Hip dysplasia and other hereditary conditions are covered through ManyPets, as long as there is no indication that it was a pre-existing condition and as long as the pet is not age six or older on the effective date of the policy.
There is a 15-day waiting period for coverage for illnesses and injuries, during which time you will not be reimbursed for any claims. If your pet is diagnosed with any illness or condition during this waiting period, it will be considered pre-existing and excluded from coverage.
Pet owners can choose a plan that reimburses 80%, 90%, or 100% of their pet’s eligible care costs. There is no limit to the number of claims you can file. Deductibles are available at $0, $100, $250, $500, or $750.
Editorial Rating: 4.7 out of 5
- Covers hip dysplasia as long as it isn’t a pre-existing condition
- Choose an annual limit of $2,500, $4,000, $5,000, $7,000, $10,000 or no limit
- 10% discount when enrolling multiple pets
Pet insurance through Spot is available for both dogs and cats, with plans covering care related to illnesses and injuries (including hip dysplasia) as well as an optional preventative care plan.
Spot’s hip dysplasia coverage
Owners can be reimbursed for everything from exams related to their pet’s hip dysplasia to specialist care, alternative therapies, diagnostic exams, treatments, medications, and surgery, as long as it isn’t a pre-existing condition.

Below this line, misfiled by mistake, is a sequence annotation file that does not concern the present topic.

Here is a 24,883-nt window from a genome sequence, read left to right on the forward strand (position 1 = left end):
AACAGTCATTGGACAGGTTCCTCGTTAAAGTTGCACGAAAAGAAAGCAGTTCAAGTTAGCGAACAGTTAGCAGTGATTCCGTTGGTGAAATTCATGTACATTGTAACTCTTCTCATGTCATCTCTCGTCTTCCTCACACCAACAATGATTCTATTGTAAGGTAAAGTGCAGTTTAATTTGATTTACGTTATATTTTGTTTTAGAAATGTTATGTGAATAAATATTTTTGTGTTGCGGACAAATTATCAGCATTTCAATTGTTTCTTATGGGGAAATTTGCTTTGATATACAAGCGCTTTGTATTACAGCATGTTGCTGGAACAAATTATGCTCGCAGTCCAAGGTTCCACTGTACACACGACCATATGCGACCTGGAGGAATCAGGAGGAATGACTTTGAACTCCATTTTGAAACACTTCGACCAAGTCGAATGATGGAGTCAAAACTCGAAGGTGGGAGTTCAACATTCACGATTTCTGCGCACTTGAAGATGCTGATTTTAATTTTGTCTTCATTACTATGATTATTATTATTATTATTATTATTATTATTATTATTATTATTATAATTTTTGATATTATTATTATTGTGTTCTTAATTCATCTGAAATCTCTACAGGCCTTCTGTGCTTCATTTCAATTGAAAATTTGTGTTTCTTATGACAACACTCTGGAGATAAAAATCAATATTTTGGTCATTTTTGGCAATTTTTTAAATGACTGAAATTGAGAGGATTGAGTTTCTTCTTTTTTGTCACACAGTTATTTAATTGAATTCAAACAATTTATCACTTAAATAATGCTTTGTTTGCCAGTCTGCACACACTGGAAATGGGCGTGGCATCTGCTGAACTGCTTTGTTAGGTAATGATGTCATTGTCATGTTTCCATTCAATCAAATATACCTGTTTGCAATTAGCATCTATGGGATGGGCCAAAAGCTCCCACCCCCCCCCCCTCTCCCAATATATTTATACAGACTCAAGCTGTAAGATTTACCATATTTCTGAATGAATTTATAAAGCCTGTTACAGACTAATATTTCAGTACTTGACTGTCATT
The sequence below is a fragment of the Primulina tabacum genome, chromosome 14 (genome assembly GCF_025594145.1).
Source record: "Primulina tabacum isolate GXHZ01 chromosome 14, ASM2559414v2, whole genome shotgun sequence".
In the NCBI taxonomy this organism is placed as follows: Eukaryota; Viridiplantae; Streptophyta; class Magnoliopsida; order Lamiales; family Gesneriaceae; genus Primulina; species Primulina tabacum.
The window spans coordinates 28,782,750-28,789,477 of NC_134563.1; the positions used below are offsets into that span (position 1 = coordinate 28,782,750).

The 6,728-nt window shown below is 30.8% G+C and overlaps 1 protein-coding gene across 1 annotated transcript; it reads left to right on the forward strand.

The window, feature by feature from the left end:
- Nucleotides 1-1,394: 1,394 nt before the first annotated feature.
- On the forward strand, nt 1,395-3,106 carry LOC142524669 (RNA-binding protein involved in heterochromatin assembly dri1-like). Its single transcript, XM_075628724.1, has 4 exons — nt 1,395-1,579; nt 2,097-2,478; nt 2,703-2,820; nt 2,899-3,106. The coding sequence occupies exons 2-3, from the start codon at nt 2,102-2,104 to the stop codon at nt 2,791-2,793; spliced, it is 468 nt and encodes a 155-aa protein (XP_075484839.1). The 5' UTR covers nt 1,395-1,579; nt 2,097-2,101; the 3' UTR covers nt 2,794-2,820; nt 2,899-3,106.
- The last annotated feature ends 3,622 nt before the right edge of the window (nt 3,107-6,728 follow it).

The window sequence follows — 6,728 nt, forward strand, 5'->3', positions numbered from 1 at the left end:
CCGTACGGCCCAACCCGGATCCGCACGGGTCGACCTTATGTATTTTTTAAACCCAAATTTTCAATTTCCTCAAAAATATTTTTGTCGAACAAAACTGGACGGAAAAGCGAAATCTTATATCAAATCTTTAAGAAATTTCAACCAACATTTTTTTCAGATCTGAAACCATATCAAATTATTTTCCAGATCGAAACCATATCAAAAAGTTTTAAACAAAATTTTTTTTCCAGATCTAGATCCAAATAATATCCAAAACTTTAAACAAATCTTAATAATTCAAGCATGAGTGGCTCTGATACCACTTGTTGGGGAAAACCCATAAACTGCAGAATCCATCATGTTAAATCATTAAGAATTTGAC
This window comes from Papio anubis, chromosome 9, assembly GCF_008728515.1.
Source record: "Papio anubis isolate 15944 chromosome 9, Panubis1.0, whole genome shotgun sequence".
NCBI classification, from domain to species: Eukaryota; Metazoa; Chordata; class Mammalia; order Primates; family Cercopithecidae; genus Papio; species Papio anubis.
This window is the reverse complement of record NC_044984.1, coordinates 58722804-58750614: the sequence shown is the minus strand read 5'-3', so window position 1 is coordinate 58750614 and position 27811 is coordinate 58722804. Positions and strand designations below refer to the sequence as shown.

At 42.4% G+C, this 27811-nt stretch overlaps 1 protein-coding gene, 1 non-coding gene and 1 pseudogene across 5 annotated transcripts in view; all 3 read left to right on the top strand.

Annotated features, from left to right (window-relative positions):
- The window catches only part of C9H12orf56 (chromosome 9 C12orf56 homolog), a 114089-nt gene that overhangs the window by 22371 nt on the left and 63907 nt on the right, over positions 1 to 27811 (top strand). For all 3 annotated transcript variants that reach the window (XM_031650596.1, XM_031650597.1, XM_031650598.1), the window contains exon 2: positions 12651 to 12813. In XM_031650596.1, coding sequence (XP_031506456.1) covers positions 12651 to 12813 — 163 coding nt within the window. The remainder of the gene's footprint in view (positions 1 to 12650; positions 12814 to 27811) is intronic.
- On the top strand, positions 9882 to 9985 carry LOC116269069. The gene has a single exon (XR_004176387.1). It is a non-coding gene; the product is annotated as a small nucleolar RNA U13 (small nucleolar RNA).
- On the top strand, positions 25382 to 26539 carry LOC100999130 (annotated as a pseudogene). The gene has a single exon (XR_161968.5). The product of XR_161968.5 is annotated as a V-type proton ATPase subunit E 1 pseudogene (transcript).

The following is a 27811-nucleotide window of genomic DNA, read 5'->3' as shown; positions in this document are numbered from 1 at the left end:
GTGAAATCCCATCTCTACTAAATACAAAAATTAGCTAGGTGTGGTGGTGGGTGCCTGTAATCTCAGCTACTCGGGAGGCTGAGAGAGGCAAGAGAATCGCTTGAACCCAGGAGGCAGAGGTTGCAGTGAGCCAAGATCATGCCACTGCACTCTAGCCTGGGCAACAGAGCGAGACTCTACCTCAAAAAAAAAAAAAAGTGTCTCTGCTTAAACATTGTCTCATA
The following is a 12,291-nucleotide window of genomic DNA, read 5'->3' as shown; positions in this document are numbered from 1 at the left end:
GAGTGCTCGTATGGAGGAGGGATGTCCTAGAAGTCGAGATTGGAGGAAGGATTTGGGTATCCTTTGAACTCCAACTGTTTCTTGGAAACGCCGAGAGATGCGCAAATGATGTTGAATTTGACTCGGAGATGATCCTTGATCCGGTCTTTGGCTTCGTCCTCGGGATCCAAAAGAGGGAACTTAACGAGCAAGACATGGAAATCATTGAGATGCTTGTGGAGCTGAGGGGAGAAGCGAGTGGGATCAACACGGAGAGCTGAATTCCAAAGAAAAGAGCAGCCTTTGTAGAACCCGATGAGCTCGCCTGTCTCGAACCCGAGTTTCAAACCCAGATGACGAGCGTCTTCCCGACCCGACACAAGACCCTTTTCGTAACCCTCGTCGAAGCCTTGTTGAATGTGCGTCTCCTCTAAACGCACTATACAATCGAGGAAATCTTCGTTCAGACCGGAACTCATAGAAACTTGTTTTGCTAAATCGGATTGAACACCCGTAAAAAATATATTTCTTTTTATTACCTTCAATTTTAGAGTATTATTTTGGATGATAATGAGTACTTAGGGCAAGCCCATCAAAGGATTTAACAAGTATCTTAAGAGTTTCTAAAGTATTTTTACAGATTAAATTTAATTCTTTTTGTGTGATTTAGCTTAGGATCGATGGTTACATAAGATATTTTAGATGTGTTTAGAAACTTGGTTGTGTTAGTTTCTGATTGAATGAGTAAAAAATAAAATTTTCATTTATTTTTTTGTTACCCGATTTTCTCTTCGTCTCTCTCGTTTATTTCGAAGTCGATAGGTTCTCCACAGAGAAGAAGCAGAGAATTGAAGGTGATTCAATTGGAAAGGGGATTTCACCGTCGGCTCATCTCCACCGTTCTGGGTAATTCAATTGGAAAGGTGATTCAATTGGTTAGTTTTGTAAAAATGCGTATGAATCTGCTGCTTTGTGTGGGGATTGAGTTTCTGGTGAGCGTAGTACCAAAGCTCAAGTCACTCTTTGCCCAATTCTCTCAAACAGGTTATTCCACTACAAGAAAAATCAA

Pet owners can choose a Spot pet insurance plan with an annual benefit limit ranging from $2,500 to unlimited coverage. Reimbursement for eligible care expenses can either be at a 70%, 80%, or 90% rate, with an annual deductible between $100 and $1,000.
There is a 14-day waiting period before you can claim any coverage expenses for your pet. If your pet requires care during this time or signs of hip dysplasia are noted before this waiting period ends, it will generally be considered a pre-existing condition.
Editorial Rating: 4.5 out of 5
- Covers hip dysplasia as long as it isn’t a pre-existing condition
- Has insured over 400,000 dogs and cats, while processing more than 1.6 million claims
- All plans include access to Anytime Pet Healthline to consult a veterinary professional
With ASPCA Complete Coverage pet insurance plans, your pet’s care expenses are covered for any number of illnesses and injuries, including hereditary and congenital conditions like hip dysplasia.
ASPCA’s hip dysplasia coverage
As long as that hip dysplasia isn’t a pre-existing condition, ASPCA will help cover eligible expenses for your dog or cat, such as diagnostic exams, treatments, prescription medication, alternative therapies, and surgery.
Pet owners can choose an annual deductible of $100, $250, or $500 when buying ASPCA pet insurance coverage, and have the option of either an accident-only plan or accident and illness plan. If you want your pet’s hip dysplasia to be covered, you’ll need to select the accident and illness protection of a Complete Coverage plan.
Eligible care expenses can be reimbursed at a rate of 70%, 80%, or 90%, with annual benefits from $3,000 to unlimited. There is a waiting period of 14 days for both injuries and illnesses. As long as your pet isn’t diagnosed with hip dysplasia before this period ends, they will be covered.
Editorial Rating: 4.9 out of 5
- Covers hip dysplasia as long as it isn’t a pre-existing condition and you wait to file a claim until the six-month waiting period ends